I spent the afternoon catching up with one month of blog entries I’d missed reading. Vivaldi was playing in the background, and after a while all I could feel was music flowing in through all my senses. I was reading Abdul-Walid.
His writing reminded me of my English course in my second year at NCJ, where “Things fall apart” was one of our texts. Our English teacher – I miss his name now – was in love with the book, and I cannot forget the manner in which he swooned over each African proverb he came across in the text while reading it to the class. Like a fan intoxicated by the poetry in the air at a kavi-sammelan, he would go “wah-wah” each time, leaving us in no doubt – whether we understood it or not – that we were in the presence of genius. It was only much later – long after the exams were gone and I no longer had to think of conjuring up half a page of text explaining the relevance of the novel’s title – that I really enjoyed the book. And somehow, I now tend to associate Abdul-Walid with the essence of African wisdom I carried out of that book.
“The hippopotamus does not attempt to school the crocodile in the art of swimming.”
” There’s a debt to pleasure. At times, the payment plan is tolerable. “
The recent edition of The New Yorker featured three “debut-fiction” writers, one of them an Afro-American of Nigerian origin. When I first saw the photograph of the three authors, I instantly turned to the contributors page to learn more about the young black male in that photo. Could that be Abdul-Walid? I wondered. The first sentence was about his origin (Abdul-Walid is also from Nigeria!) but the next one dashed my hopes: this man was a Jesuit priest, and I cannot imagine Abdul-Walid leaning towards any institution, leave alone an orthodox church.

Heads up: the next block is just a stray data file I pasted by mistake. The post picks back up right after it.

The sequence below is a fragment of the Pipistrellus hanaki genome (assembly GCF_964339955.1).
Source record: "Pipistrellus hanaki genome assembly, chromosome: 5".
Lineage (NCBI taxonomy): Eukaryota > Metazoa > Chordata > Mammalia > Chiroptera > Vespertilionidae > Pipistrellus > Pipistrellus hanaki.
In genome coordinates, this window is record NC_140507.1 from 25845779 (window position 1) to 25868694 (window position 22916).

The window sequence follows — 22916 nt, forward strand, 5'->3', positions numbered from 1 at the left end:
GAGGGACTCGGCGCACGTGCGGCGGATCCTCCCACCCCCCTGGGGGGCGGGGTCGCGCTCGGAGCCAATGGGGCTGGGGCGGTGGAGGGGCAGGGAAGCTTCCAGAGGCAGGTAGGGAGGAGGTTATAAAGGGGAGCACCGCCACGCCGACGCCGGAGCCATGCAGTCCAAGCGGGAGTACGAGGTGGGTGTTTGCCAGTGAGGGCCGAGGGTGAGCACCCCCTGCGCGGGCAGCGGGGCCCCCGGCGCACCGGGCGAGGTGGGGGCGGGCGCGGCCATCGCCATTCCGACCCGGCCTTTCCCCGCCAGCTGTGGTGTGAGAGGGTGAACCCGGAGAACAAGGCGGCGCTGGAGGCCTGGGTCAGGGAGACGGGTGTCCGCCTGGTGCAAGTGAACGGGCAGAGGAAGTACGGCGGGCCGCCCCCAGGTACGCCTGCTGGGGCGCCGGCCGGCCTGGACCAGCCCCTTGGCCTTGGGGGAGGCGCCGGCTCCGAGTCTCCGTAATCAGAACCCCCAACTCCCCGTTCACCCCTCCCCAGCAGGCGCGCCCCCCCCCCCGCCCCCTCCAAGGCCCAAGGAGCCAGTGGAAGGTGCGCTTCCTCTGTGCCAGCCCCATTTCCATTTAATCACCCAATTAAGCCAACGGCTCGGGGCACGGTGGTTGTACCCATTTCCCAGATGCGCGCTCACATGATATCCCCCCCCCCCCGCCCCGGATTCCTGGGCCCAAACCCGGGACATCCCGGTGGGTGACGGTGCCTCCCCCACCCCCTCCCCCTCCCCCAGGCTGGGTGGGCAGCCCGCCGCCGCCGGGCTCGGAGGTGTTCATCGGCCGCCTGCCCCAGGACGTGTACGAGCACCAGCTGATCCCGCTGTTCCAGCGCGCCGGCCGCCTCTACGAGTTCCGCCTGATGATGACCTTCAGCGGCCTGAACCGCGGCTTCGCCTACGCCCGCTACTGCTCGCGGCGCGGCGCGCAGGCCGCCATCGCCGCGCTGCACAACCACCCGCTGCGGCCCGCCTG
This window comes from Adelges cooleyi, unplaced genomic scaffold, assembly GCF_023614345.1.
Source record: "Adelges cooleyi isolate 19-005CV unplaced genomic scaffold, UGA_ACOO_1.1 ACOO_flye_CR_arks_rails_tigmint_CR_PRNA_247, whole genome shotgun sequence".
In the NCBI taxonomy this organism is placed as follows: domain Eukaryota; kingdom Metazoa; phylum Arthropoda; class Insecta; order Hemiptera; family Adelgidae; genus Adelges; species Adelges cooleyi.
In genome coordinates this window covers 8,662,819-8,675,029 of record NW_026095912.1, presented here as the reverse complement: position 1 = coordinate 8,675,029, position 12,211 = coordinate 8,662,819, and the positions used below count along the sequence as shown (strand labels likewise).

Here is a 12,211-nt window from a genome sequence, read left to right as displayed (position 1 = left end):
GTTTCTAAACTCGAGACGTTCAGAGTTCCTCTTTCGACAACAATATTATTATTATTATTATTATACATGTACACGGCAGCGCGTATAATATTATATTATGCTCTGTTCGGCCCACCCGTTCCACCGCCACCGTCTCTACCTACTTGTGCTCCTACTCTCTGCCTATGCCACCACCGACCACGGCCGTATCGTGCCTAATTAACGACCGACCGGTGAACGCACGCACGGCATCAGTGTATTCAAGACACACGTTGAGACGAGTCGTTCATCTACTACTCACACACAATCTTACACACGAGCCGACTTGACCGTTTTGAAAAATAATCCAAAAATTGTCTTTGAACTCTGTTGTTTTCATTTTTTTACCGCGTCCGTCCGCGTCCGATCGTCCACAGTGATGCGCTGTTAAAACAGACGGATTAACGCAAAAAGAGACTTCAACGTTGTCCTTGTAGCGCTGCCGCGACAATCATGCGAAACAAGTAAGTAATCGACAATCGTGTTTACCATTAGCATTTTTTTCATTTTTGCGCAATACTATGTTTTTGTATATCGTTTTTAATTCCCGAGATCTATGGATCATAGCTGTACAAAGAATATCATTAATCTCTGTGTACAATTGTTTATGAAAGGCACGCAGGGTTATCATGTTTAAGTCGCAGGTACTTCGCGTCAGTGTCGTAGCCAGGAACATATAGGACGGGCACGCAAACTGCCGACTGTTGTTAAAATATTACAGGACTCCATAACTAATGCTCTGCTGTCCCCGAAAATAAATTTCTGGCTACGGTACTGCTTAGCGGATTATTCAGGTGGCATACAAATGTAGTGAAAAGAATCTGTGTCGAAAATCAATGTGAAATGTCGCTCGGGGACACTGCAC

But I should have looked at the story first – the prose offered clues that could not be mistaken. It lacked the sharpness (acerbity?) and melody of an Abdul-Walid sentence; I also could not find much poetry in that prose.
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The Harper’s collection of articles I picked up last month from the library is turning out to be a collector’s item. Spanning 150 years of the magazine, this eclectic collection contains host of well-known American authors. There’s a letter from E.B.White to Henry David Thoreau, two diary entries (one from Adam, one from Eve) by Mark Twain, a justification for having dropped the Atom bomb, an argument in favour of art for art’s sake by E.M.Forster and many others I haven’t yet read.
The chronological order gives the reader an idea of the major themes or ideas passing through each decade: for instance, the 1940’s section has many war related entries.
It’s going to keep me busy for months, which means I’ll have to purchase a copy.